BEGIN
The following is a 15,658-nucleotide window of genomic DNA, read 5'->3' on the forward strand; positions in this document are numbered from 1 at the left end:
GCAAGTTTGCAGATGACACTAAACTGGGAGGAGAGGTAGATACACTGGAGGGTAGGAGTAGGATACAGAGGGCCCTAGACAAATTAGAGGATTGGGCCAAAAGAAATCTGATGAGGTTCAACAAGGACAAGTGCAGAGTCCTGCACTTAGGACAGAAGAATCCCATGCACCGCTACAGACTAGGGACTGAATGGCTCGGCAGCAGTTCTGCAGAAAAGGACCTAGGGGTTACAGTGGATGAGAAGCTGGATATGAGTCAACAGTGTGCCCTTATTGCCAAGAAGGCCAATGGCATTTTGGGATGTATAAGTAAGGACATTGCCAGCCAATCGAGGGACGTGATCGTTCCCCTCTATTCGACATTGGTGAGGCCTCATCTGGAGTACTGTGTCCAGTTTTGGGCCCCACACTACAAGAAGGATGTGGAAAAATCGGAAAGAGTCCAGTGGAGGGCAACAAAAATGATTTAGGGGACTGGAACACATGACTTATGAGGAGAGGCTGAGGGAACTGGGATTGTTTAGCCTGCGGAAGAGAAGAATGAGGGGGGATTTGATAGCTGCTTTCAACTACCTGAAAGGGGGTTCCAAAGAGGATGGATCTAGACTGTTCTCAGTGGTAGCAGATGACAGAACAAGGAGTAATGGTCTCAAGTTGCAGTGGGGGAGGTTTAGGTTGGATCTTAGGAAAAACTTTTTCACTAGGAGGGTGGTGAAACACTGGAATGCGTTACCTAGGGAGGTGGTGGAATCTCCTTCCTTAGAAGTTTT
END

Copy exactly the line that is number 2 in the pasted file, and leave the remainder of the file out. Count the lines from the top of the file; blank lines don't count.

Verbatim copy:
GCAAGTTTGCAGATGACACTAAACTGGGAGGAGAGGTAGATACACTGGAGGGTAGGAGTAGGATACAGAGGGCCCTAGACAAATTAGAGGATTGGGCCAAAAGAAATCTGATGAGGTTCAACAAGGACAAGTGCAGAGTCCTGCACTTAGGACAGAAGAATCCCATGCACCGCTACAGACTAGGGACTGAATGGCTCGGCAGCAGTTCTGCAGAAAAGGACCTAGGGGTTACAGTGGATGAGAAGCTGGATATGAGTCAACAGTGTGCCCTTATTGCCAAGAAGGCCAATGGCATTTTGGGATGTATAAGTAAGGACATTGCCAGCCAATCGAGGGACGTGATCGTTCCCCTCTATTCGACATTGGTGAGGCCTCATCTGGAGTACTGTGTCCAGTTTTGGGCCCCACACTACAAGAAGGATGTGGAAAAATCGGAAAGAGTCCAGTGGAGGGCAACAAAAATGATTTAGGGGACTGGAACACATGACTTATGAGGAGAGGCTGAGGGAACTGGGATTGTTTAGCCTGCGGAAGAGAAGAATGAGGGGGGATTTGATAGCTGCTTTCAACTACCTGAAAGGGGGTTCCAAAGAGGATGGATCTAGACTGTTCTCAGTGGTAGCAGATGACAGAACAAGGAGTAATGGTCTCAAGTTGCAGTGGGGGAGGTTTAGGTTGGATCTTAGGAAAAACTTTTTCACTAGGAGGGTGGTGAAACACTGGAATGCGTTACCTAGGGAGGTGGTGGAATCTCCTTCCTTAGAAGTTTT